Justice Gorsuch delivered the opinion of the court. Justices Ginsburg and Breyer joined him. Justice Sotomayor, Justice Kavanaugh and Justice Thomas filed concurring opinions. Justice Alito dissented, he was joined in his dissenting opinion by Justice Roberts and Justice Kagan.
In the state of Louisiana, in 2016, Evangelisto Ramos was convicted of second degree murder in the 2014 death of Trinece Fedison. Two members of the jury did not believe the state had “proven its case beyond a reasonable doubt.” Despite the lack of unanimity, Ramos was sentenced to life in prison without parole.
If Ramos was tried in any other state (except Oregon), the case would’ve been deemed a mistrial. In the 48 other states, a man accused of a serious crime must be convicted by a unanimous jury.
Why do these states have these laws? “[T]heir origins are clear. Louisiana first endorsed nonunanimous verdicts for serious crimes at a constitutional convention in 1898. … the avowed purpose of that convention was to ‘establish the supremacy of the white race.'”
This convention was held a week after the U.S. Congress began investigating whether Louisiana was intentionally excluding African-Americans from its juries.
“Seeking to avoid unwanted national attention, and aware that this Court would strike down any policy of overt discrimination against African-American jurors as a violation of the Fourteenth Amendment” the convention reviewed demographics and concluded a rule permitting 10-2 verdicts would “ensure the African-American juror service would be meaningless.”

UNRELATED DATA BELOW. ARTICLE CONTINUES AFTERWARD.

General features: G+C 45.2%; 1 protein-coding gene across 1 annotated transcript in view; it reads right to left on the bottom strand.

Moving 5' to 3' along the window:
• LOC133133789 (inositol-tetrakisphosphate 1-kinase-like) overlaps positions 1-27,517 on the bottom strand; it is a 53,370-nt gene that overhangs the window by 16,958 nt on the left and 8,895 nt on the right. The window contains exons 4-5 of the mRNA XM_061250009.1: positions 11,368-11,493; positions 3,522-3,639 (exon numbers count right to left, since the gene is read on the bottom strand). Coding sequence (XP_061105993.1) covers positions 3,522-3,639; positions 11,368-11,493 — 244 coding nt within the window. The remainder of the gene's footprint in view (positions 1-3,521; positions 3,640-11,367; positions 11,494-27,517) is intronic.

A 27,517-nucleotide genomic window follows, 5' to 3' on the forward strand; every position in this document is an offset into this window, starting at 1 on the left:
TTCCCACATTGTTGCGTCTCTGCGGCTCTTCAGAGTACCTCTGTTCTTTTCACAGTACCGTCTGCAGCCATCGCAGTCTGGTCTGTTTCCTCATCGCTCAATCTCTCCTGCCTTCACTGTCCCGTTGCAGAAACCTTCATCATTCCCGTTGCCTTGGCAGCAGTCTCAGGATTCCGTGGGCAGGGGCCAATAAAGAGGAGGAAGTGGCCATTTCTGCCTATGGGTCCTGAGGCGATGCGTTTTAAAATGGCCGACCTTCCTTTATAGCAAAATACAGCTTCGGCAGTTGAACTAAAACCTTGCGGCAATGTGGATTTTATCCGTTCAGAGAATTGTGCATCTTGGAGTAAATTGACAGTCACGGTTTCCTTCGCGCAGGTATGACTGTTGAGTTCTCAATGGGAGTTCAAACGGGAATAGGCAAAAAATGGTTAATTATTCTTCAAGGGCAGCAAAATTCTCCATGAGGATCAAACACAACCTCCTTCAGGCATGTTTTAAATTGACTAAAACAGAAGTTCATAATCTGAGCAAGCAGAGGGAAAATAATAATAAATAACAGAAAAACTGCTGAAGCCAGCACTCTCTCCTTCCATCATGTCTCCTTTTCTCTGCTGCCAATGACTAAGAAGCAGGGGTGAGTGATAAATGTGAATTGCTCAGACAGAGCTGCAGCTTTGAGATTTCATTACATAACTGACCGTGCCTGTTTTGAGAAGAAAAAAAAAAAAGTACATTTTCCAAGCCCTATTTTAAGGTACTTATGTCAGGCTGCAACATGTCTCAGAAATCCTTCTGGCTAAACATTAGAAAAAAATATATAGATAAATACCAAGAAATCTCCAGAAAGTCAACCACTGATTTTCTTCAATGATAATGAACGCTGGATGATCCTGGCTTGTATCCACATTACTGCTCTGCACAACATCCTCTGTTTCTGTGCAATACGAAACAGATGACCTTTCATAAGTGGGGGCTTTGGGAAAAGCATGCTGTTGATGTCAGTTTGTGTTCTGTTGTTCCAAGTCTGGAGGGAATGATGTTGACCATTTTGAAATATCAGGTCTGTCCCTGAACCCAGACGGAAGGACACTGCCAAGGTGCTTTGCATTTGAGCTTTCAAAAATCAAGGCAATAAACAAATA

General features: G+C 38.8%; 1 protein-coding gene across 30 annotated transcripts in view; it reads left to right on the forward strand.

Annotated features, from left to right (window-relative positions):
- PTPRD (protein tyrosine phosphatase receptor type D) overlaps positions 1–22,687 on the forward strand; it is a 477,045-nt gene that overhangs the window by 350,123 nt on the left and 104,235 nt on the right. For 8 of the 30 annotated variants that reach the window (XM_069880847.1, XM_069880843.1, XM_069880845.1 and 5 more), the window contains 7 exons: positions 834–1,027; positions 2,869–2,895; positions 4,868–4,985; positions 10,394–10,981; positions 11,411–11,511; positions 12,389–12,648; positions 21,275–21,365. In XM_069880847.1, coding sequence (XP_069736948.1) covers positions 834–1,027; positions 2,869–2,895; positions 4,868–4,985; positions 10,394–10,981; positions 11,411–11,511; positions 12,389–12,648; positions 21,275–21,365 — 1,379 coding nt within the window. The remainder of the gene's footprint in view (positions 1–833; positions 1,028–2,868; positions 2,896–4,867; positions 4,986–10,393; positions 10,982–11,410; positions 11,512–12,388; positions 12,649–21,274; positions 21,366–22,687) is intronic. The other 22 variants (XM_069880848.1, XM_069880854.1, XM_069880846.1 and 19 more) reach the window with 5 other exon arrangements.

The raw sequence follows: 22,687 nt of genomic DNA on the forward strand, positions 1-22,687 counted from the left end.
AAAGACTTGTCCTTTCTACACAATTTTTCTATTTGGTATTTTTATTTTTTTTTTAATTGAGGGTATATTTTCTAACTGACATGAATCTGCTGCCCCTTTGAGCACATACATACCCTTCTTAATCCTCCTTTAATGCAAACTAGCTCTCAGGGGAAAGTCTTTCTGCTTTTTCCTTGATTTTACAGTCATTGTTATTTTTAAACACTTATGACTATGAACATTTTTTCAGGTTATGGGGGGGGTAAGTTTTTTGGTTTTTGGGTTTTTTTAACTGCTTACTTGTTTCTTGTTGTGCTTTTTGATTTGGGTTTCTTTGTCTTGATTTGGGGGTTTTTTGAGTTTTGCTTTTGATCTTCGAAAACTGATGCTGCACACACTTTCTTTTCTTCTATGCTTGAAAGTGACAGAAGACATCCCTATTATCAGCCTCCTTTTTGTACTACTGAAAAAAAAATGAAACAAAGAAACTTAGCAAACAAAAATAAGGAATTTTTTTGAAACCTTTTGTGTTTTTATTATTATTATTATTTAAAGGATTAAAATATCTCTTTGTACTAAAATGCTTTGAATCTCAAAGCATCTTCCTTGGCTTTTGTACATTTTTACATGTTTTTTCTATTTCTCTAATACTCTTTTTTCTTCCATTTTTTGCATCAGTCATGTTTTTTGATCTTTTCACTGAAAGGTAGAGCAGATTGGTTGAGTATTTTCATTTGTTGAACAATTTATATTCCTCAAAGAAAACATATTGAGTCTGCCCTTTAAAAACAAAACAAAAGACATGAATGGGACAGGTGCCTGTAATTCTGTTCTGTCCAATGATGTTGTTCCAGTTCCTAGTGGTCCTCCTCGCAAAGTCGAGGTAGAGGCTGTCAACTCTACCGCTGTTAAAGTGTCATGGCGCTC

Oregon’s rules permitting 10-2 verdicts can be traced to the rise of the Ku Klux Klan.
“[C]ourts in both Louisiana and Oregon have frankly acknowledged that race was a motivating factor in the adoption of their States’ respective nonunanimity rules.”
The question Ramos put before the Court October 7, 2019, was whether these rules violate the Sixth Amendment right to a jury trial. On April 20, 2020, the Court reversed the appellate court.
While the Sixth Amendment does not directly state that a “trial by an impartial jury” must be unanimous, Justice Gorsuch stated: “The text and structure of the Constitution clearly suggest that the term … carried with it some meaning about the content and requirements of a jury trial.”
When reviewing what that term meant when the Sixth Amendment was adopted in 1791, “the answer is unmistakable. A jury must reach a unanimous verdict in order to convict.” In fact, unanimous verdicts had been required by that time for around 400 years.
Gorsuch went on to argue that the U.S. Supreme Court has acknowledged the requirement of unanimity. In 1898, in one of the earliest references, the Court stated in Thomas v. Utah, “a defendant enjoys a constitutional right to demand that his liberty should not be taken from him except by the joint action of the court and the unanimous verdict of a jury of twelve persons.”
In Part II of his opinion, Justice Gorsuch examines how Louisiana and Oregon could still retain these rules despite the clear consensus that a unanimous jury is required for a trial by an impartial jury.
He states that in 1972, two cases put before the U.S. Supreme Court ( Apodaca v. Oregon and Johnson v. Louisiana) allowed for these States’ laws to remain in place despite the dissent of four Justices.
The State of Louisiana argued that the dissenting Justices in Apodaca as well as any other reference to unanimity came in dicta. Justice Gorsuch states that even to accept Louisiana’s argument, “why would the Court now walk away from many of its own statements about the Constitution’s meaning? And what about the prior 400 years of English and American cases requiring unanimity—should we dismiss those as dicta too?